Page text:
As white angels, we’re supposed to jump at the chance to help these “poor souls.” My father used to talk about his days as a Dispatch Angel. He used to brag about the people he’d found, turned around, and made their lives oh so much better. That was the job anyway, finding people who had “strayed from God” and guiding them back. He wouldn’t admit to it sober but sometimes if he’d been drinking he would speak of some of the ways he would “guide” these people. Some of them were stubborn, needed a “special kind of guidance.” Some of them, by the pieces I’d put together, he’d guided right off the side of a cliff. That was around the time I made a point to avoid him when he drank.




"Oh, shoot!" I shot up as the panic hit. I was supposed to be in training. I hoisted myself off the ground and trotted away as my father yelled again.




I shook my wings out and took off for the gap in the back corner of the cement that encompassed the garden. My father would be at the front gate, and although it was always locked it was still forbidden to linger near it. The rules surrounding my secret escape were tighter than most, and as you will find out shortly, white angels have always been big fans of The Rules.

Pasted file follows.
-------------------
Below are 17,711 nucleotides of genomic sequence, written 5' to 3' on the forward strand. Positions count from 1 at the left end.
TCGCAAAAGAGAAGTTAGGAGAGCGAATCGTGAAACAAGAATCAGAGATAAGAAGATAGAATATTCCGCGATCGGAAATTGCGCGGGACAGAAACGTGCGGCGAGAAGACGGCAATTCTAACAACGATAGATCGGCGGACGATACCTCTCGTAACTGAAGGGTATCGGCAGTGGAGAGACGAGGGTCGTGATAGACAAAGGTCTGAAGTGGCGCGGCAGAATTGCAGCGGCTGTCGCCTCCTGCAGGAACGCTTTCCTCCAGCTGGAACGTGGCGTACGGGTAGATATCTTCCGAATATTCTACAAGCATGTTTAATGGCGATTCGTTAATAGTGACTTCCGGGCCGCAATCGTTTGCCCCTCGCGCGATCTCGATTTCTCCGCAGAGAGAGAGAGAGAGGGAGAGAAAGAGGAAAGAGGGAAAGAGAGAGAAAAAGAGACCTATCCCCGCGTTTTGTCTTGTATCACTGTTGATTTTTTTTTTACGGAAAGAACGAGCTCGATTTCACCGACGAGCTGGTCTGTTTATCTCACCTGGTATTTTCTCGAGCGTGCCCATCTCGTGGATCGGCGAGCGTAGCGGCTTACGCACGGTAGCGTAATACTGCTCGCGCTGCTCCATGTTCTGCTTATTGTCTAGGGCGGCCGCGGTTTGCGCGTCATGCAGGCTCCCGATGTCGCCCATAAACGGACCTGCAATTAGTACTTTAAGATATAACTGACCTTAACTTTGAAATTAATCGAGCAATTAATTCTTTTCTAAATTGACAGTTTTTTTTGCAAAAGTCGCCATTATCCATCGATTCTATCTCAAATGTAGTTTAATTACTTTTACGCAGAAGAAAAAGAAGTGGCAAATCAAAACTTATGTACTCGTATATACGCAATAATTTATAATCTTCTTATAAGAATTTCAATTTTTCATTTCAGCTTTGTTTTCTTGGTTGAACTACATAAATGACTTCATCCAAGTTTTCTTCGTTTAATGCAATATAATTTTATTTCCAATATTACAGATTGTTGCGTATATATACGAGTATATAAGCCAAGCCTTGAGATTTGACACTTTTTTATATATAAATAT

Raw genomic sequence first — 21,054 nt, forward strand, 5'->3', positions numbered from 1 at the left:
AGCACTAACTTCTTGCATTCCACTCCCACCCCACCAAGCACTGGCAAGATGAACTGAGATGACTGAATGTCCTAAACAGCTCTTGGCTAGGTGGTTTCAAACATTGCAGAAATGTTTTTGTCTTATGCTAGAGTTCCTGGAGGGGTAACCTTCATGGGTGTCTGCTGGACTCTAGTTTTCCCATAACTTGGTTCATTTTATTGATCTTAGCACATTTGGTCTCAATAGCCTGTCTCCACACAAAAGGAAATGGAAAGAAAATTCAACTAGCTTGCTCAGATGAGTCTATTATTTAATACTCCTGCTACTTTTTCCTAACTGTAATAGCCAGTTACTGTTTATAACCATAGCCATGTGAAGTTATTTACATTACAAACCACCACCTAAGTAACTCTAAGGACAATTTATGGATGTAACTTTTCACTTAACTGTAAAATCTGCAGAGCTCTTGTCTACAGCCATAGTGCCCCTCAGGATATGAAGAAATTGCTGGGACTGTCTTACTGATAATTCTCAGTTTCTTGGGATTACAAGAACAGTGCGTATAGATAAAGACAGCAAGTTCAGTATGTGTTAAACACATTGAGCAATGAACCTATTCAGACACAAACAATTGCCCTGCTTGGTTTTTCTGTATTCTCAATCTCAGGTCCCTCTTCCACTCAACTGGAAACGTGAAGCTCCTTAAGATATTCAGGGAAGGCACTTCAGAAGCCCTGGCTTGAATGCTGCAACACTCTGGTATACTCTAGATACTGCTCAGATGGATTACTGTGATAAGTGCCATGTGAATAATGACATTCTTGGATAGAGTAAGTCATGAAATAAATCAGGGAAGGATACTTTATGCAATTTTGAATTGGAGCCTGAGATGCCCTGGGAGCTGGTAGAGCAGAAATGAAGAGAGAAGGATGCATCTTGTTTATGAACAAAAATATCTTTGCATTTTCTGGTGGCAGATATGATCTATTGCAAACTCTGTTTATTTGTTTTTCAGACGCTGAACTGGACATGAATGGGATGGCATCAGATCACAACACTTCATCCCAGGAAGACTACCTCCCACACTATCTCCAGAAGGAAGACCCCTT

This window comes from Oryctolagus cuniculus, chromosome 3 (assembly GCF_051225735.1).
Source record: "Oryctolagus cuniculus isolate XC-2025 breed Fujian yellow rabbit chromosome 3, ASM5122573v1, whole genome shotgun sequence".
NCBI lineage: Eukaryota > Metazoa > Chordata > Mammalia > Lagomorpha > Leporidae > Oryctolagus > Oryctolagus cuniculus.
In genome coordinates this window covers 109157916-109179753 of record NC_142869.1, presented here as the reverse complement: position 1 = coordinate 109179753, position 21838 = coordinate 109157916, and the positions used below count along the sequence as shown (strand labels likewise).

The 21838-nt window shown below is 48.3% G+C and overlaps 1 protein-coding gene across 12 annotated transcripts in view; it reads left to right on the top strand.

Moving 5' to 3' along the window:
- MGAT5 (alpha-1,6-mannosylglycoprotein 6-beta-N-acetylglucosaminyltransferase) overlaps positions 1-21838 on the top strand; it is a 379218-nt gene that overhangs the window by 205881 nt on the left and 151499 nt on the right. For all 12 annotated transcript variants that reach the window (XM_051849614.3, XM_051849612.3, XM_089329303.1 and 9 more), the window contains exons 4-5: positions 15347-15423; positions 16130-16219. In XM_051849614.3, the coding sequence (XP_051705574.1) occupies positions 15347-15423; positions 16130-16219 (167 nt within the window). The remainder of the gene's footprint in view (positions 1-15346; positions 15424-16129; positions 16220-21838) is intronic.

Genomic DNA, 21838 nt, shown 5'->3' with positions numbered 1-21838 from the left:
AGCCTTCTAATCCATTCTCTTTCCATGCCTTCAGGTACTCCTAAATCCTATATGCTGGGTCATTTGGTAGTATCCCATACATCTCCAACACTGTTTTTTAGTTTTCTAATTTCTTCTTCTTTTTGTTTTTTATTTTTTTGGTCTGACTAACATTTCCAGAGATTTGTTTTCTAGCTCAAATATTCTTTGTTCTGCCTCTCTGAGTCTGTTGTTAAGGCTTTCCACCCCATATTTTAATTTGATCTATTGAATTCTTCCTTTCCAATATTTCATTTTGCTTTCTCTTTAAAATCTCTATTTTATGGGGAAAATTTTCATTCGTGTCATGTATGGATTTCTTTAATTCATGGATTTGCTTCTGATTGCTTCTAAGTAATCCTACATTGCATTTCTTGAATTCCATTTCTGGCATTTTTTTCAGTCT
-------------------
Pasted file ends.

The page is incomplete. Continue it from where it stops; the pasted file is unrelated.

As soon as I was in the clear I kicked off the ground and flew low towards the School.


"There you are!" Maria, exclaimed as I stepped through the door and sat between her and Isaac in the small and very bright room our classes were held. "I was starting to worry you’d gotten the rosary again." She lowered her voice enough for the rest of the class to miss it.

"I might when I get home." I sighed, trying to catch my breath. "But he can't do anything to me while I'm in school at least."